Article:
Timing of EpiPen use – there is no case where it would have been better not to shot

What happens if you accidentally shot someone with an EpiPen when they are not anaphylactic?
(Answer) If you inject a normal person, they will feel hot flashes and heart will pound, but it is only a temporary phenomenon and will return to normal in about 15 minutes. The adrenaline is a type of hormone originally produced in an organ in the human body called the adrenal medulla.

It is impossible to predict the course of anaphylaxis. Injecting adrenaline intramuscularly within 30 minutes reduces the risk of multiple doses of adrenaline, decreases the rate of hospitalization, and reduces biphasic reactions that occur over time. Conversely, delayed administration increases the risk of biphasic reactions. Adrenaline (EpiPen) is a drug that prevents severe reactions, and it is crucial that it be injected intramuscularly before anaphylaxis peaks.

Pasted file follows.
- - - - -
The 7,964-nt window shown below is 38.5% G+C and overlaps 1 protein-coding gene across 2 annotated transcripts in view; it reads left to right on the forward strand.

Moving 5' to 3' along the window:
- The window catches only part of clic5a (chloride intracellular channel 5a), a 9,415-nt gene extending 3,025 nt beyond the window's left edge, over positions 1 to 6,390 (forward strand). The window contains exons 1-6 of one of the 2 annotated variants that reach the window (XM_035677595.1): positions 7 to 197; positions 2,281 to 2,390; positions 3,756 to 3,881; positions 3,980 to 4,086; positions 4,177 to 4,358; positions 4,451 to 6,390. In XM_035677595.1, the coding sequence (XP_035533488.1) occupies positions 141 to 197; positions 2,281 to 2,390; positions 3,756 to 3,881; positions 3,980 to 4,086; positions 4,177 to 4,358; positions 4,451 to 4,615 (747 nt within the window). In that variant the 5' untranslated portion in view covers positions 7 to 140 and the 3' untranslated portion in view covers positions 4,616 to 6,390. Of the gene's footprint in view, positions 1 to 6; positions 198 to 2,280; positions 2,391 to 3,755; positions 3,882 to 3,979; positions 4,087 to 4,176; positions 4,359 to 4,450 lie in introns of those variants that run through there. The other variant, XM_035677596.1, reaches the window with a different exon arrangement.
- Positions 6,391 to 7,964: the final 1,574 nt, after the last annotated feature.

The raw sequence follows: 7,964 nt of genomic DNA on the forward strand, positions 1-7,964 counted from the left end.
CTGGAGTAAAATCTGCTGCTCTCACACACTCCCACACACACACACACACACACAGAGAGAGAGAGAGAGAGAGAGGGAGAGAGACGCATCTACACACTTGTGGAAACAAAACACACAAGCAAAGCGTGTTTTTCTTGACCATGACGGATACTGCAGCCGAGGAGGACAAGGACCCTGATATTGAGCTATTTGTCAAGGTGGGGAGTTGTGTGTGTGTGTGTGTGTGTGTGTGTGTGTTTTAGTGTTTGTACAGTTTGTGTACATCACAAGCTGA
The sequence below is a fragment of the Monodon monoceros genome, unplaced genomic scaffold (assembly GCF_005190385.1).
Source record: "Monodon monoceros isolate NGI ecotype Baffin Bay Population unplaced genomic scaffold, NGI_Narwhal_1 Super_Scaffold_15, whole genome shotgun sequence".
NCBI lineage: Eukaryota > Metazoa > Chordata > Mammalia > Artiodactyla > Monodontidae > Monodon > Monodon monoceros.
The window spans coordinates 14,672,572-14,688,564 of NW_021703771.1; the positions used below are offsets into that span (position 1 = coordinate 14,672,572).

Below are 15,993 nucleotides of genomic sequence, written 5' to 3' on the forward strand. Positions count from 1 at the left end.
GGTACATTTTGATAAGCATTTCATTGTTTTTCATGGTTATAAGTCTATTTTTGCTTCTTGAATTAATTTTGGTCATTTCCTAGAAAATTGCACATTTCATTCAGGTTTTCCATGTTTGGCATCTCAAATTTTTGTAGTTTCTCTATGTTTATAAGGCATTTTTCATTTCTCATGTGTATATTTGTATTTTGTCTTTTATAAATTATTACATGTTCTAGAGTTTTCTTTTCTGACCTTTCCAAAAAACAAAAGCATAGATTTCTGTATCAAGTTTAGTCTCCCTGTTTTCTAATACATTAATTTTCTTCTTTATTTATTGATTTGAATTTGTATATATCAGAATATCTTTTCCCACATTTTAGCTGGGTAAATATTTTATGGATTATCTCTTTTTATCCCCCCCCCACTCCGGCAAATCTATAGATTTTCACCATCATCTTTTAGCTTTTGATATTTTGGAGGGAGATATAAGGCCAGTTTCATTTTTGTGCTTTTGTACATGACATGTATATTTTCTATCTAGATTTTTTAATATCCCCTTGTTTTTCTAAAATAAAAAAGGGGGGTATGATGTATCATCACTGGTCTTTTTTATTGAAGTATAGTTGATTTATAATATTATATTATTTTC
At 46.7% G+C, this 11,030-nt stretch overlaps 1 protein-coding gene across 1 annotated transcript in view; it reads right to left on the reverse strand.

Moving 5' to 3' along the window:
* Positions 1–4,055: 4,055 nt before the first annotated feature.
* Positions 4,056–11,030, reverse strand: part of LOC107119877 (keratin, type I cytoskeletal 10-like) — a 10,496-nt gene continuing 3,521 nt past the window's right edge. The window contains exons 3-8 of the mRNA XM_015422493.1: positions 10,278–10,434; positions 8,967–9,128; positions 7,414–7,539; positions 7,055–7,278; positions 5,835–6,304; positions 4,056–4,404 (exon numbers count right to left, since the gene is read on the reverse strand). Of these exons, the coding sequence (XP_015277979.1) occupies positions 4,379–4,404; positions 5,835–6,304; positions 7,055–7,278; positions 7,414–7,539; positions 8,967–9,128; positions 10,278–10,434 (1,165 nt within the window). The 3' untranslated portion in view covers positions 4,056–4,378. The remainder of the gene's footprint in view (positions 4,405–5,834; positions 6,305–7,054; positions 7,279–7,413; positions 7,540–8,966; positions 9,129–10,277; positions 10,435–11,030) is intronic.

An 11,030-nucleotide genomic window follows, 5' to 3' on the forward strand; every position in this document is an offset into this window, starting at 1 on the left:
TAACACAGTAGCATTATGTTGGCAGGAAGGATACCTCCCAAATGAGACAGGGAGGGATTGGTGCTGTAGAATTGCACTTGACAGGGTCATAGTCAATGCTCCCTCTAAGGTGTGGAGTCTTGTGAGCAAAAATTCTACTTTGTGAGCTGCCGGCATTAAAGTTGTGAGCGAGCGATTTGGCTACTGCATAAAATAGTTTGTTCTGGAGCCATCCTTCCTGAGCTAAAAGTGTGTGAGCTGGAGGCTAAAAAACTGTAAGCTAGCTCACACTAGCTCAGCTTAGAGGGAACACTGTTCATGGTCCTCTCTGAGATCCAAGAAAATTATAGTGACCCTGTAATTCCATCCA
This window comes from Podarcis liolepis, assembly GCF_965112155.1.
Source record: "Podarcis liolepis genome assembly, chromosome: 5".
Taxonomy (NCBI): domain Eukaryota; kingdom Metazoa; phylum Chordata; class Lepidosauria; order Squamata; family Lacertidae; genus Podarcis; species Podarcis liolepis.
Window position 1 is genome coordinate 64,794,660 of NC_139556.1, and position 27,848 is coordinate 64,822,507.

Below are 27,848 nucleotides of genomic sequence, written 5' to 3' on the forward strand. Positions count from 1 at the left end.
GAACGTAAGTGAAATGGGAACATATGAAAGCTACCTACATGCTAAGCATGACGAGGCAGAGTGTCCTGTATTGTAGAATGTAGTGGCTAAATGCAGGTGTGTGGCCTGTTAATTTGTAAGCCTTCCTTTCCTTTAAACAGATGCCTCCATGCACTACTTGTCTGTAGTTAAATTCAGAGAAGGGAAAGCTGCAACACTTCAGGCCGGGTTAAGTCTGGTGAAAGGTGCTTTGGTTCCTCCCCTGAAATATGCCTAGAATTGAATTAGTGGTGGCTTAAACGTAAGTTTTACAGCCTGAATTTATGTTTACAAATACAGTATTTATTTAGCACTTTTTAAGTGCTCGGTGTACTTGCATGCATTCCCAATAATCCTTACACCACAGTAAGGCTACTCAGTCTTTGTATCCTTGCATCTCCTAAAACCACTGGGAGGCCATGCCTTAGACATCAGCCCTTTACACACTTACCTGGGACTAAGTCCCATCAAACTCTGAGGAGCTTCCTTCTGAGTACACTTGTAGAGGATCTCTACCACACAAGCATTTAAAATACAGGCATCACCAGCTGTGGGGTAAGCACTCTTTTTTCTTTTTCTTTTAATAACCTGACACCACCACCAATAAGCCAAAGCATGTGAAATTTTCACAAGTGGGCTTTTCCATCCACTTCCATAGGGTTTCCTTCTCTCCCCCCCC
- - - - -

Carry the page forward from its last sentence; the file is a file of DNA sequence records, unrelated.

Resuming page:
Voice is hoarse, throat and chest tightness, dog-barking cough, persistent strong cough, wheezing cough, difficulty breathing
Repeated vomiting, unbearable abdominal pain
Swelling of the face, skin rash all over the body, unbearable itching, pale lips or fingernails, difficult to feel the pulse, tachycardia, drowsiness, fear, headache, limping, leaking urine or stool
If any one of these is present, EpiPen must be used.

There is no “don’t inject or shouldn’t have injected” situation for EpiPen prescribed.

(Obvious tachycardia per minute: 6 months of age 180, 1-2 years 170, 3-5 years 160, 7-9 years 155, 10-11 years 145, 12-14 years 140, 15-17 years 135, 18 years and older 130)